Attorney General Jeff Sessions stands by his decision to recuse himself from the Russia investigation despite the barrage of criticism he has received publicly from the president this week, he said.
"I talked to experts in the Department of Justice, people trained in that. I am confident I made the right decision, the decision that is consistent by rule of law," Sessions told Fox News' Tucker Carlson in an interview that aired Thursday night from El Salvador, where Sessions is meeting with officials to discuss violence and the gang MS-13.
"An attorney general who doesn't follow the law is not very effective in leading the Department of Justice," Sessions said.
Sessions also acknowledged the president's frustration."I understand his feelings about it because this has been a big distraction for him," he said.
While President Trump's criticism of him is "hurtful," he said, he appreciates that the president has the country's best interests in mind.
"Well, um, it's kind of hurtful," Sessions told Carlson."But the president of the United States is a strong leader," Sessions said. "He is determined to move this country in the direction he believes it needs to go to make us great again. He's had a lot of criticisms and he's steadfastly determined to get his job done and he wants all of us to do our jobs. And that's what I intend to do."
Sessions also responded to Trump's assertions that he has been "weak" in prosecuting leaks from the intelligence community-- something the president tweeted about days ago.
Attorney General Jeff Sessions has taken a VERY weak position on Hillary Clinton crimes (where are E-mails & DNC server) & Intel leakers!— Donald J. Trump (@realDonaldTrump) July 25, 2017
Compared to this time last year, Sessions said, the department has already surpassed prosecutions related to leaks. "We are stepping up those cases, it cannot continue. People need to go to jail. If we can make cases, they are going to jail," Sessions said.
"The president has every right to ask the Department of Justice to be more aggressive in that," Sessions said.
Sessions also spoke to The Associated Press while in El Salvador.
"I serve at the pleasure of the president. I've understood that from the day I took the job,' he said.
Sessions told The AP he would stay on as long as the president allowed him, maintaining his initial response to the first tweets at the beginning of the week.
This week has not been the “best” for him and the president, Sessions acknowledged, but in spite of the barbs, Sessions told The AP that he and the president have a "harmony of values and beliefs."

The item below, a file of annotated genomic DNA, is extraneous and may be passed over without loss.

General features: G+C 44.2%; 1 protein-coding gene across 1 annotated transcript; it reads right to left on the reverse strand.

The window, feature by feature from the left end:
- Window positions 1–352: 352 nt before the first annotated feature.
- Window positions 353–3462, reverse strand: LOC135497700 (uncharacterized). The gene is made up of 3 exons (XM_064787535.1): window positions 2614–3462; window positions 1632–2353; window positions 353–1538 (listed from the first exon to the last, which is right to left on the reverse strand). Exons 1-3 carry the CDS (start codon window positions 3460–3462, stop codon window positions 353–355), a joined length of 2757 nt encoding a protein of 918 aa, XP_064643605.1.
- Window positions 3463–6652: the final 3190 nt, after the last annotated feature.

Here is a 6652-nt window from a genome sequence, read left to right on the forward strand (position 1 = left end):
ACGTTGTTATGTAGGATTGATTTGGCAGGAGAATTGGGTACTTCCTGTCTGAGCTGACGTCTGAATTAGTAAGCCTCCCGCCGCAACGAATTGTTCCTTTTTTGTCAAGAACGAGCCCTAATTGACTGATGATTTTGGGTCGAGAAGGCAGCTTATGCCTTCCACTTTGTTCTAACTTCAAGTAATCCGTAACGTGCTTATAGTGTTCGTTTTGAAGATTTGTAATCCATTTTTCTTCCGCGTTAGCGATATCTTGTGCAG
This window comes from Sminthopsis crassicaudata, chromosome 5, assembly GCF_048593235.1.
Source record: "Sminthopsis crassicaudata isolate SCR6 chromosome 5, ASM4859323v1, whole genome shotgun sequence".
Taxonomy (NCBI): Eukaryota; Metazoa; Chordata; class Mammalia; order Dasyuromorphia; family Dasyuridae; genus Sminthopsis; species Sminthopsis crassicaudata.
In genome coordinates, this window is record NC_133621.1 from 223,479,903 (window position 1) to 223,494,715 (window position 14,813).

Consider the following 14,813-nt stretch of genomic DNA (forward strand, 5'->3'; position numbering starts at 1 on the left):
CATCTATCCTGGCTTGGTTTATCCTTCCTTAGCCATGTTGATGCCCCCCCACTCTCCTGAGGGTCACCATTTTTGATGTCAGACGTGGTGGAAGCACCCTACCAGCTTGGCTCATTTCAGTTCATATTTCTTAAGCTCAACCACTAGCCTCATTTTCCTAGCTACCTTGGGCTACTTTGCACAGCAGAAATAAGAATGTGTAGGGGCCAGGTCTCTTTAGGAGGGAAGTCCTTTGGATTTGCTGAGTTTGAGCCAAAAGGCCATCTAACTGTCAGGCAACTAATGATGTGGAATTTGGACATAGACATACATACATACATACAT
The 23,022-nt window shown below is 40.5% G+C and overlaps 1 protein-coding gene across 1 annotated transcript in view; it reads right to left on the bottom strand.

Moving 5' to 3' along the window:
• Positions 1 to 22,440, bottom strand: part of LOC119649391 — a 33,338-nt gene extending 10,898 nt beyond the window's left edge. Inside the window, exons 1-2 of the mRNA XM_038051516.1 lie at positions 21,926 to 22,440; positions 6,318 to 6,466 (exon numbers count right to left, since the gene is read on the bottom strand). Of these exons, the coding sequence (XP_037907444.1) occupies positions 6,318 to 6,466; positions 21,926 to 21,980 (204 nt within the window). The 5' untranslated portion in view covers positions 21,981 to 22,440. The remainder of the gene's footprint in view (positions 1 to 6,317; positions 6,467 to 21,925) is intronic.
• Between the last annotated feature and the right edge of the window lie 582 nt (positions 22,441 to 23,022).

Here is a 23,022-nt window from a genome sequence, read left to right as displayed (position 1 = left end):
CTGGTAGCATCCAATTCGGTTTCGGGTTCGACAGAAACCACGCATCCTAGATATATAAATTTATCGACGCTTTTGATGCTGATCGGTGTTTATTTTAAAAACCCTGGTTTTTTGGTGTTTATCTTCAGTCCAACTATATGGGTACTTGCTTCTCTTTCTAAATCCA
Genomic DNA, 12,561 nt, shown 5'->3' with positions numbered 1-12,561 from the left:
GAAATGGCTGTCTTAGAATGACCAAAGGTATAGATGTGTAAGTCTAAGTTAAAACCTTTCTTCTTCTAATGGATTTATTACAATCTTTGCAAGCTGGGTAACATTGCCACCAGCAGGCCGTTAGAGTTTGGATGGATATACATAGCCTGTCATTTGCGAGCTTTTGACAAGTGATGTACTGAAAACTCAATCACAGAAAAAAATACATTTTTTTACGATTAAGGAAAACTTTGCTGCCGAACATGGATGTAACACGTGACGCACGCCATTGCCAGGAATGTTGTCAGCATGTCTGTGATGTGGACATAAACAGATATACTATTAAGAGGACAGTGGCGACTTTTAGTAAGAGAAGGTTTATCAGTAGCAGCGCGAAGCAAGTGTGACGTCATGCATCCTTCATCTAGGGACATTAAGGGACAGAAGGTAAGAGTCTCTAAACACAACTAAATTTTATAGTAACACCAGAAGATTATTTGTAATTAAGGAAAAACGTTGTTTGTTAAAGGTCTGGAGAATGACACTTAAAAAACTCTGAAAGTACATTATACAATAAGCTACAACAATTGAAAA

Sessions, one of the first to endorse Trump during the campaign, was confirmed attorney general in February. About a month later, as the investigation into connections between the Trump campaign and Russia got under way, attorneys at the Department of Justice suggested Sessions recuse himself from the probe because he played an integral role in the campaign as a surrogate. Sessions recused himself in March.
The first shot across the bow for Sessions came in a July 19 interview with the New York Times interview that highlighted the president’s frustration over Sessions’ recusal. “If he would have recused himself before the job, I would have said, ‘Thanks, Jeff, but I’m not going to take you.’ It’s extremely unfair — and that’s a mild word — to the president’,” Trump told the Times.
Since then, Trump has fired out tweets relaying his dismay with Sessions multiple times and commented on the “unfairness” of his recusal in a joint press conference from the Rose Garden.
In his first tweet, he called Sessions “beleaguered.” Soon after, he tweeted that Sessions was “VERY weak” in his position on a multitude of issues, including presidential candidate Hillary Clinton’s deleted e-mails, an investigation into the DNC server from the summer and leaks coming from the intelligence community.
Push back from conservatives has been steadfast and largely in defense of Sessions, who served as a senator for 20 years.
Sen. Majority Leader Mitch McConnell said he believes Sessions “is doing a fine job” as attorney general and “made the right decision” in recusing himself from the Russia investigation.
Sen. Chuck Grassley, R-Iowa, chairman of the Senate Judiciary Committee, alerted Washington, D.C. on Twitter that even if the president wants Sessions gone, there’s no room in the 2017 schedule to approve a new attorney general. “AG no way,” Grassley tweeted.
But Sen. Lindsey Graham went further. Not only will there be no confirmation for an attorney general in 2017, but “if Jeff Sessions is fired, there will be holy hell to pay,” he said. “Any effort to go after Mueller could be the beginning of the end of the Trump presidency, unless Mueller did something wrong.”